AA Labor Talks End With No Deal

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    NEWSLETTERS

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    Negotiations on a new contract between American Airlines and its flight attendants broke off late Friday night with no deal and no more negotiations planned.

    Negotiations on a new contract between American Airlines and its flight attendants broke off late Friday night with no deal and no more negotiations planned.

    The talks, overseen by a federal mediator in Washington, were set to wrap up at 5 p.m. ET but continued until nearly 11 p.m.

    “Unfortunately after more than two years of negotiations we have reached an impasse in negotiations," Laura Glading, president of the Association of Professional Flight Attendants, said in a statement. "This is completely unacceptable."

    The Fort Worth-based airline said it was waiting for the next step from the federal mediator.

    "The company presented a comprehensive proposal that significantly moved toward APFA in several areas," American Airlines spokeswoman Missy Latham said in a prepared statement.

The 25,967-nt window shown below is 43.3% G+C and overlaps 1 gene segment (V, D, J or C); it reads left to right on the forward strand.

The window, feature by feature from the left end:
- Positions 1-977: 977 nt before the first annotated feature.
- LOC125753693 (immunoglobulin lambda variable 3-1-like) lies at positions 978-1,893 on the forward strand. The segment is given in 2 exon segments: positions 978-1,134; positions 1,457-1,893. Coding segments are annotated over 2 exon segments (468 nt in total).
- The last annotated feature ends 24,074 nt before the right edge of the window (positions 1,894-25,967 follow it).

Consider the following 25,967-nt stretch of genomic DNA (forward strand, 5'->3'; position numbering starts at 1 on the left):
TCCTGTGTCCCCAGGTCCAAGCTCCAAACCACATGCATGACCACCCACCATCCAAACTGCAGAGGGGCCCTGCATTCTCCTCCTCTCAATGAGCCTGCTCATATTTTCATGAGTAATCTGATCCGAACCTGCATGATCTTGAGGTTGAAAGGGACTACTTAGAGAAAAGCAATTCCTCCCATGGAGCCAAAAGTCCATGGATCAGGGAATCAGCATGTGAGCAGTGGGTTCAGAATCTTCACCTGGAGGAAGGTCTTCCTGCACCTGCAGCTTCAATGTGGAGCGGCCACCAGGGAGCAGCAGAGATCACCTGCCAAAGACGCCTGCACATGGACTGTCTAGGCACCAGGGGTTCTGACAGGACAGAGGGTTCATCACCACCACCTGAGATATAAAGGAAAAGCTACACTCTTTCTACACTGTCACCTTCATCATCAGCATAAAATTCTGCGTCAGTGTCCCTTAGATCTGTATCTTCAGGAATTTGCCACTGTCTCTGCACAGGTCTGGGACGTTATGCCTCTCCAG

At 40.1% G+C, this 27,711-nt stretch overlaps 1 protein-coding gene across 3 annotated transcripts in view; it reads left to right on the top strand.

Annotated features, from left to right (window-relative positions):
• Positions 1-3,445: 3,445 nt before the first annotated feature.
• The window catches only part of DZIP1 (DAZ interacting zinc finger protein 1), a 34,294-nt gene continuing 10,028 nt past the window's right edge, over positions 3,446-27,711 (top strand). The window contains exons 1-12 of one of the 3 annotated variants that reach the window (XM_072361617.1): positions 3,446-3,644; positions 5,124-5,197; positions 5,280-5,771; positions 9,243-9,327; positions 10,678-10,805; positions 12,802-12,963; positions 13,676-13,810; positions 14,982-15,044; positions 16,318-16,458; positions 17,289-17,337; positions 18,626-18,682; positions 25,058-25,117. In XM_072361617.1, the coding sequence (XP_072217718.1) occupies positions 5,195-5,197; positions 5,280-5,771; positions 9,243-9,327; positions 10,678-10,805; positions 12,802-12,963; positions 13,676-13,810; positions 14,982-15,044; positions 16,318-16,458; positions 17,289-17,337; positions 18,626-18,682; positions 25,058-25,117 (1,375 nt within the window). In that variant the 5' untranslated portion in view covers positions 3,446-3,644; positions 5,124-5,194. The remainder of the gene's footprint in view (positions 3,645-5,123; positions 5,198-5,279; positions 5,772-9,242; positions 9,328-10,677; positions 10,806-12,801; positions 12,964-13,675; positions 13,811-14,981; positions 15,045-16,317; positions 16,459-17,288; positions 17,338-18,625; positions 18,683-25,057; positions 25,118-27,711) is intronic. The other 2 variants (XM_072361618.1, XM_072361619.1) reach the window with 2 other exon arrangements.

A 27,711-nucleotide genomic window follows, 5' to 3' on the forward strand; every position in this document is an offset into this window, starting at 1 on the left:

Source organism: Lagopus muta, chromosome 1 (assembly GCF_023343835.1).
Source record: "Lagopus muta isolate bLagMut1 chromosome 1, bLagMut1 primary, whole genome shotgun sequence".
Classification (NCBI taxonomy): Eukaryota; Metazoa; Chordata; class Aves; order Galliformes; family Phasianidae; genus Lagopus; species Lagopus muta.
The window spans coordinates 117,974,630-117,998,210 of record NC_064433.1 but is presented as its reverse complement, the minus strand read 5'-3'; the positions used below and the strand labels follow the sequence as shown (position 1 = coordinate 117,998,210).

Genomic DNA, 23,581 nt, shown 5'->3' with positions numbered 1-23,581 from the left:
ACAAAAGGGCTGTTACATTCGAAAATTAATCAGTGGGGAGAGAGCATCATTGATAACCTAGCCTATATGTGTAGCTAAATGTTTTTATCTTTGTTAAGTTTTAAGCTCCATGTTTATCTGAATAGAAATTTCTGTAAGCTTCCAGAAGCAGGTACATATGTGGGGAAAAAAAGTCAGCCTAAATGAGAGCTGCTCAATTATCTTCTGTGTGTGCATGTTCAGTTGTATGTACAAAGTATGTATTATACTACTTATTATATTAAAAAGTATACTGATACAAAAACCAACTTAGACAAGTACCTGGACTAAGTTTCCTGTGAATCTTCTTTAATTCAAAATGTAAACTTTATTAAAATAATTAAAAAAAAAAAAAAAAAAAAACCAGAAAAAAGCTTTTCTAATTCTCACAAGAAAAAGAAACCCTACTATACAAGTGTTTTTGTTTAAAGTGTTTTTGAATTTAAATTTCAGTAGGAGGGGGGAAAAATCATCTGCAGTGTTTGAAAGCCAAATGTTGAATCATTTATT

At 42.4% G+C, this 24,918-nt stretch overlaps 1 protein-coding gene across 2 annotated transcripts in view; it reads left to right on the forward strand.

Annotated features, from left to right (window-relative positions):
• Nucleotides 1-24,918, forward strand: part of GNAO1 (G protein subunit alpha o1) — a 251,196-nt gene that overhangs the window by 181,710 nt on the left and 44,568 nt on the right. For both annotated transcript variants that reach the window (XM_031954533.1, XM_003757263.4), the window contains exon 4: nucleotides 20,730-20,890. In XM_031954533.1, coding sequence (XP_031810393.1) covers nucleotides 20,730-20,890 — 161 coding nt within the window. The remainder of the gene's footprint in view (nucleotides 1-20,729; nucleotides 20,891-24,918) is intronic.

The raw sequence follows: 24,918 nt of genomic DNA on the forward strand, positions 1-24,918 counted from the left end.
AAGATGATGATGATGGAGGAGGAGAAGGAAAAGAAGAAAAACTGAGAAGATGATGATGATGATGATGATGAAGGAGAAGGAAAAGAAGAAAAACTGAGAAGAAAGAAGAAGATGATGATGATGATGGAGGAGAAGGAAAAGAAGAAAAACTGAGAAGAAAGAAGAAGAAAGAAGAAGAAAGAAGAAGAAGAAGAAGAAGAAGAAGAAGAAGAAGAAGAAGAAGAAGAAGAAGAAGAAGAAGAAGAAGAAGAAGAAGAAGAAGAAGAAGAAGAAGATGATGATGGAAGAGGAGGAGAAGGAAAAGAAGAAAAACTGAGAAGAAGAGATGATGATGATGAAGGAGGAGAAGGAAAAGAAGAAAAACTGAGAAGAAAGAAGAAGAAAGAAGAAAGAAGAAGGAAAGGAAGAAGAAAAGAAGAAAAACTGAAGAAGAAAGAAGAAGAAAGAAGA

The airline said its latest offer included a signing bonus equal to 3 percent of a flight attendant's yearly salary and a 9.5 percent pay raise over four years.

    Union leaders said the company's offer also included increased work hours and reduced health care coverage that made it unacceptable.

    On Wednesday, flight attendants overwhelmingly gave union leaders the right to call a strike. But before that could happen, the mediator would have to declare an impasse in negotiations and start a 30-day, “cooling-off” period.

    The next step will likely be up to federal mediators, who can schedule more talks or grant the union's request for an impasse.

    Flight attendants are seeking to recoup some of the 33 percent pay cuts they accepted in 2003 when the airline was on the verge of bankruptcy. The airline has said its employees are among the best paid in the industry and that it spends $600 million more than its competitors in labor costs.

    NBC DFW's Scott Gordon is reporting from Washington, D.C.

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